Graduation day is just around the corner and many Augusta University seniors are feeling the pull of senioritis. Augusta art majors may be the exception, though. This group of seniors has worked hard to prepare and present exhibitions of their artwork as well as give public artist’s talks.
These exhibitions were a part of the senior capstone class and one of the final college requirements for art students.
“The capstone class is designed to be a bridge out of the university and into the art world, and every assignment students complete goes public,” explains Kristin Casaletto, professor of Art.
Casaletto teaches the capstone course and each student is assigned a mentor, but the students do all the work for their exhibition themselves. This includes framing and matting their work, writing proposals for gallery space and giving a public artist’s talk that last approximately 15 minutes.
“I never had a class like this when I was in school, and I wish I had,” said Casaletto. “We talk about everything. In addition to teaching students how to get their work in a gallery, we talk about contracts, taxes and how to run a studio.”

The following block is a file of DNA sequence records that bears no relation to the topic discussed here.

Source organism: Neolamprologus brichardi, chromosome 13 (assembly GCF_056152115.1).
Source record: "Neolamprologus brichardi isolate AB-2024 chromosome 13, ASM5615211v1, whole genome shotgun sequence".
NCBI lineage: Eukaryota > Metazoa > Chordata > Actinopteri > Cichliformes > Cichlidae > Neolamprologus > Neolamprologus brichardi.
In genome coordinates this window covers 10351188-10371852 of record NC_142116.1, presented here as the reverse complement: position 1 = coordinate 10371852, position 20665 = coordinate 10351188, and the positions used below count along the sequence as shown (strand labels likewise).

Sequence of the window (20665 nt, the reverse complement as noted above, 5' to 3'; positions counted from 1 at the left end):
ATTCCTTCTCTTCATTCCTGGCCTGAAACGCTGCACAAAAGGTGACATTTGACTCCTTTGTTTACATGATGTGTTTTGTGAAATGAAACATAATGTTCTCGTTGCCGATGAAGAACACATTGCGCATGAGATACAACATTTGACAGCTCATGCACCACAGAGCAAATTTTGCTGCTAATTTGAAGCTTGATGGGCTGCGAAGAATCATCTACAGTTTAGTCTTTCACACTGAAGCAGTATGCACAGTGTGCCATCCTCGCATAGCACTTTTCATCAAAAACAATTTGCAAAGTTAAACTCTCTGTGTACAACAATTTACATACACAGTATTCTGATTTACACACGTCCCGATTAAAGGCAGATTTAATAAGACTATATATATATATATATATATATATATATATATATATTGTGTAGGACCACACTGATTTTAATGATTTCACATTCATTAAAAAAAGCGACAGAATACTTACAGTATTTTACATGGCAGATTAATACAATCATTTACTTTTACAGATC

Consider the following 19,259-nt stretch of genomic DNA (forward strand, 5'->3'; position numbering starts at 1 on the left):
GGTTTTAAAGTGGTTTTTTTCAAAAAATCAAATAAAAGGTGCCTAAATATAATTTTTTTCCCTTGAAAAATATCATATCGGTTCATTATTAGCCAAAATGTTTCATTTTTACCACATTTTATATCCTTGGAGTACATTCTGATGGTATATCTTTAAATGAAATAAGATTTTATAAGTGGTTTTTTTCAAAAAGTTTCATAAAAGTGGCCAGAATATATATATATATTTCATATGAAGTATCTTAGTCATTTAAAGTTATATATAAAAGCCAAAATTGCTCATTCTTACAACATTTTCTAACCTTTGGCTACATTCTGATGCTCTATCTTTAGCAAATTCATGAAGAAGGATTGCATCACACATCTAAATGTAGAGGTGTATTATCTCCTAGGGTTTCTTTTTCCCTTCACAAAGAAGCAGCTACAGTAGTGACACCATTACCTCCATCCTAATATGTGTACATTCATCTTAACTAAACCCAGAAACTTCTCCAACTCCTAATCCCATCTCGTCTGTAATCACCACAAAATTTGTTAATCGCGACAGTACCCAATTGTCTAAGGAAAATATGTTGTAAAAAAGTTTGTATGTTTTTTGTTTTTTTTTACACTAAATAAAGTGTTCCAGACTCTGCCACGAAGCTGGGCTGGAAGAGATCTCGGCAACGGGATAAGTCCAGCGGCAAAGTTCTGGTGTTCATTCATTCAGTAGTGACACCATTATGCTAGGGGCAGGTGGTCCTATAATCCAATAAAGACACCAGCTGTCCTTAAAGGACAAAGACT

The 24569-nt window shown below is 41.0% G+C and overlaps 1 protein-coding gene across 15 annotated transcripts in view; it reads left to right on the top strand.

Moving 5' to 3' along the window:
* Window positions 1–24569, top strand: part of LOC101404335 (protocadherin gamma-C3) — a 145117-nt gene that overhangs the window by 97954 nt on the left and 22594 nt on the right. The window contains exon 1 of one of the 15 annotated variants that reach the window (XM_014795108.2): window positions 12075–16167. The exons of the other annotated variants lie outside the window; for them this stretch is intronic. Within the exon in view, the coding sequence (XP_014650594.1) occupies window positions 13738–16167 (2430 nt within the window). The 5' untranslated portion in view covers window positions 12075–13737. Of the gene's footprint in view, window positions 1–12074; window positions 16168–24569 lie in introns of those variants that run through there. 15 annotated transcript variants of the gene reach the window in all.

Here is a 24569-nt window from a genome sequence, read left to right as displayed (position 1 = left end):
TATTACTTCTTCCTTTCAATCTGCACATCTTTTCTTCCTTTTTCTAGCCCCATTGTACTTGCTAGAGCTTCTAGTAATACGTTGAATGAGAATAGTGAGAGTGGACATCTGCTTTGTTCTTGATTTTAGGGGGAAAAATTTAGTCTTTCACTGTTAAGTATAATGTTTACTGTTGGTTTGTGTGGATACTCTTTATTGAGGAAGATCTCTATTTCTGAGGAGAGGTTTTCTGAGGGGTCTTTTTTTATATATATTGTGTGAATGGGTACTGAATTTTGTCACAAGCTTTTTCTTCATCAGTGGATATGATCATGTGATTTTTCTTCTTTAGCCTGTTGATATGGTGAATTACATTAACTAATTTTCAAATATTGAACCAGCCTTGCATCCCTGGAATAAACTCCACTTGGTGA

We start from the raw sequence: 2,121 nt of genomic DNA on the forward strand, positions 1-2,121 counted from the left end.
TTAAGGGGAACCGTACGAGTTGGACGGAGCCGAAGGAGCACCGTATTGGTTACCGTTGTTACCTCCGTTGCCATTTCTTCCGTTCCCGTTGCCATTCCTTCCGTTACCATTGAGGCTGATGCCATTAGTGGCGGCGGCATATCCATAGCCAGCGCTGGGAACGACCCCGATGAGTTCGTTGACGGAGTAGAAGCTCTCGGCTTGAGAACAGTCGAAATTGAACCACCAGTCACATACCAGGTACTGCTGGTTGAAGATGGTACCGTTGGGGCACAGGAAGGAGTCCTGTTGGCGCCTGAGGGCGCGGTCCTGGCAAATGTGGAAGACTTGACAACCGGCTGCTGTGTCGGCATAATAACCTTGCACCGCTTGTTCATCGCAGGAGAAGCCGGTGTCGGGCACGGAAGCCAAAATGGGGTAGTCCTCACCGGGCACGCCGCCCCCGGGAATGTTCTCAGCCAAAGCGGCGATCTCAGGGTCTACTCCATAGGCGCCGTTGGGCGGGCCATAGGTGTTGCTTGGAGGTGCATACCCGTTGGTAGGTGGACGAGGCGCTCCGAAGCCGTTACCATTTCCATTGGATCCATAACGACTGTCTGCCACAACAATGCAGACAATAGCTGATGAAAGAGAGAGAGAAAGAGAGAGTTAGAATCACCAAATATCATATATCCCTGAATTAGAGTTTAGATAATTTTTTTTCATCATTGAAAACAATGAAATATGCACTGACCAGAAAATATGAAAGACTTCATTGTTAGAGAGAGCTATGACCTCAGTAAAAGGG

A’Shaela Abdon is a senior art major and one of the students enrolled in Casaletto’s capstone course. Abdon’s exhibition was titled Mourning Hair and centered on her struggle with alopecia.
Alopecia is a condition in which the body mistakenly attacks hair follicles. The condition can be brought on by extreme stress or illness, and the result is partial or complete hair loss.
Abdon was three when she was diagnosed with alopecia. Prior to being diagnosed, Abdon got sick and needed to be quarantined. The white blood cells in her body fought the virus and kept fighting after she was better, believing that her hair was a foreign object.
Mourning Hair focused on the physical and mental effects alopecia has had on Abdon.
“When a person thinks of mourning they may think of being sad, but mourning isn’t necessarily a depressive state,” she said. “Mourning can be an acceptance and appreciation for what was and an understanding that it is no more.”
Thirteen pieces made up Abdon’s exhibition; 10 paintings and two ceramic sculptures. The exhibition focused on Abdon’s personal experiences with alopecia, but she recognizes that her experiences probably mirror those of others who battle the auto-immune skin disease. For example, many of the pieces focus on medication prescribed to men and women with alopecia.
One of Abdon’s favorite pieces is a sculpture that represents the steroid shots Abdon received.
“For about two years I was getting steroid shots in my scalp,” she said. “I would say I got 100 shots in that time period. This piece takes on that experience. When you think about getting a shot in one sitting it doesn’t sound like much, but this piece is a compilation of all the shots I got in my head during that time.”